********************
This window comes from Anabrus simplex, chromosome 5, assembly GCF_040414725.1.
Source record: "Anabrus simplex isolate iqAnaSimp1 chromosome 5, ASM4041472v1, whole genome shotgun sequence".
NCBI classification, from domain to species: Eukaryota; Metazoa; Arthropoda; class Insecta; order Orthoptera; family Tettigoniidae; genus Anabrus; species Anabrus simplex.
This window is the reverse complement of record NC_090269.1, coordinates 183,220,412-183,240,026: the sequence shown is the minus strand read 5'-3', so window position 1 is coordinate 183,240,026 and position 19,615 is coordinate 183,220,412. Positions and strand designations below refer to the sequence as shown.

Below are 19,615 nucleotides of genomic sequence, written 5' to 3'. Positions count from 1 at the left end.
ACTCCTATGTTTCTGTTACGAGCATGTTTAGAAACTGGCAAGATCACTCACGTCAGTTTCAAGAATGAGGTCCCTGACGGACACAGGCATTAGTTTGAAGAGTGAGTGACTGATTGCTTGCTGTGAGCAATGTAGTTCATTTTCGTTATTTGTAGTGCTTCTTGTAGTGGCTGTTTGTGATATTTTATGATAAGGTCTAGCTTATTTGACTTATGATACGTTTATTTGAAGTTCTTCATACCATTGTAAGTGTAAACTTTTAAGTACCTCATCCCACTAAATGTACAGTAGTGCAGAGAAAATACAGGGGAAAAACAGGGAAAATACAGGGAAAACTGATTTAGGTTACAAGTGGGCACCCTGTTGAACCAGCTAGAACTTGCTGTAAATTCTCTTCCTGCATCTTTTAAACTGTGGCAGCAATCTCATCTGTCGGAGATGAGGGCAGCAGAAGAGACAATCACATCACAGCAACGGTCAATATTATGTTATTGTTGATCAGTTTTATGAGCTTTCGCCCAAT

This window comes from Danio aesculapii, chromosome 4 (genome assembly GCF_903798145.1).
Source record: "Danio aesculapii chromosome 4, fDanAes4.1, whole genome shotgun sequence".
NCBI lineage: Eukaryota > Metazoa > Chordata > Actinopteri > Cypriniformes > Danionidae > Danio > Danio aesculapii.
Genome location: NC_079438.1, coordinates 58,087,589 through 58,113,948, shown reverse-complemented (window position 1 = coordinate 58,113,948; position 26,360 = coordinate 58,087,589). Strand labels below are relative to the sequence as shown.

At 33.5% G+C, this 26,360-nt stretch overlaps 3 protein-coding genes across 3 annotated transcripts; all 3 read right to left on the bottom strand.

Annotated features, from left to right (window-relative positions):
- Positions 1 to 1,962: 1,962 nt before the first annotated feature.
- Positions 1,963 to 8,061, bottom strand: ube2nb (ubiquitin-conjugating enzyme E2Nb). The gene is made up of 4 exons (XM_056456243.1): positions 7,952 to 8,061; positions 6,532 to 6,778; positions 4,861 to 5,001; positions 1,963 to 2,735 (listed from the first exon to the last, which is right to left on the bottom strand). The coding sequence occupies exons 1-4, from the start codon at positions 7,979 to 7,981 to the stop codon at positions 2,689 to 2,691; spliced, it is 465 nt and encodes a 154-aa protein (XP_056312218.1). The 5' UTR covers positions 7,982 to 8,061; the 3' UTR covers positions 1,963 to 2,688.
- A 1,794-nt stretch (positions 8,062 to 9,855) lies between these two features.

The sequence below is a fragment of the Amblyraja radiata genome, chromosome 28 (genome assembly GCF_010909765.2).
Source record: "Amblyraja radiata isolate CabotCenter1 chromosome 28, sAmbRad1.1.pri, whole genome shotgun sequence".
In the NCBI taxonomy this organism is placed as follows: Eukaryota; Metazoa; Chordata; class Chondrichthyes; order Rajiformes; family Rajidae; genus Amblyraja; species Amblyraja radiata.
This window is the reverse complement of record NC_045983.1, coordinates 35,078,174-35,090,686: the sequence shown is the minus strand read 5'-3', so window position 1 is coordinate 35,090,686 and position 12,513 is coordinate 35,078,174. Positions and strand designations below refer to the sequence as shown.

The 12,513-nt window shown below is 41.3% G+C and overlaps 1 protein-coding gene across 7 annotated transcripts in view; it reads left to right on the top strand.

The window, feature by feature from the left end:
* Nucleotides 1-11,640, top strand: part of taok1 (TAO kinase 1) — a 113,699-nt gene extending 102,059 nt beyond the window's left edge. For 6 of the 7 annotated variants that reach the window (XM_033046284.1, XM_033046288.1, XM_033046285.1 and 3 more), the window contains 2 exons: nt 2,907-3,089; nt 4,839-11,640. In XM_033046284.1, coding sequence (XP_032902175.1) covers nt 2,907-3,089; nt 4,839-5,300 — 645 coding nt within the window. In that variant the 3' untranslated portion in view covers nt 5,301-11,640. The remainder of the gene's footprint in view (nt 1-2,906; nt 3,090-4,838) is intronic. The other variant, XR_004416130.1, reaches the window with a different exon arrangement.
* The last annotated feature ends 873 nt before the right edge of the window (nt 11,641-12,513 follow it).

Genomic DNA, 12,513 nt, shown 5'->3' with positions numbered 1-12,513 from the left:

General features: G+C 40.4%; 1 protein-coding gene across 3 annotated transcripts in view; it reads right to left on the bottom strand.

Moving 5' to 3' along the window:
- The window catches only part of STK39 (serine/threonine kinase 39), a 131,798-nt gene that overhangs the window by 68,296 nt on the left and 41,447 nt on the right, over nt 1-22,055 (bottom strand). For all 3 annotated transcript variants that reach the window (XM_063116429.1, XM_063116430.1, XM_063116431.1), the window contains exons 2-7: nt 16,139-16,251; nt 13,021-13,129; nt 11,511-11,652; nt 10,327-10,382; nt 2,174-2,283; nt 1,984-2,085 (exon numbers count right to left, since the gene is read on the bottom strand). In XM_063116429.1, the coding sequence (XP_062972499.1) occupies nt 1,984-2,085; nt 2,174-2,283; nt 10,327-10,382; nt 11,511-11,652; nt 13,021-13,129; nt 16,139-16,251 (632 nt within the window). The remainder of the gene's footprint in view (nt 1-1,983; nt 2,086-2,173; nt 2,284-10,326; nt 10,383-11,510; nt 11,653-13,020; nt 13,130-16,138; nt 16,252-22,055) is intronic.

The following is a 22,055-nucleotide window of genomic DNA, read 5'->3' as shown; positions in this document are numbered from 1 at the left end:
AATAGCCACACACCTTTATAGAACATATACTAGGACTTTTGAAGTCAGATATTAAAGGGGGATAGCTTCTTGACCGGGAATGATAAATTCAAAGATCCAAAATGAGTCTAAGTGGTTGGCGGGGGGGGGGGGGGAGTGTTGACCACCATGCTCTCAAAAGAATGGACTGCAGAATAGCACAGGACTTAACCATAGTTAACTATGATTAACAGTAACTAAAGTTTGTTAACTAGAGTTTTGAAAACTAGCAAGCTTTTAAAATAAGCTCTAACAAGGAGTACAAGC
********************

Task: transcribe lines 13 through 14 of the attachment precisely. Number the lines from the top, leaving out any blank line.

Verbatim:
- Positions 1 to 1,962: 1,962 nt before the first annotated feature.
- Positions 1,963 to 8,061, bottom strand: ube2nb (ubiquitin-conjugating enzyme E2Nb). The gene is made up of 4 exons (XM_056456243.1): positions 7,952 to 8,061; positions 6,532 to 6,778; positions 4,861 to 5,001; positions 1,963 to 2,735 (listed from the first exon to the last, which is right to left on the bottom strand). The coding sequence occupies exons 1-4, from the start codon at positions 7,979 to 7,981 to the stop codon at positions 2,689 to 2,691; spliced, it is 465 nt and encodes a 154-aa protein (XP_056312218.1). The 5' UTR covers positions 7,982 to 8,061; the 3' UTR covers positions 1,963 to 2,688.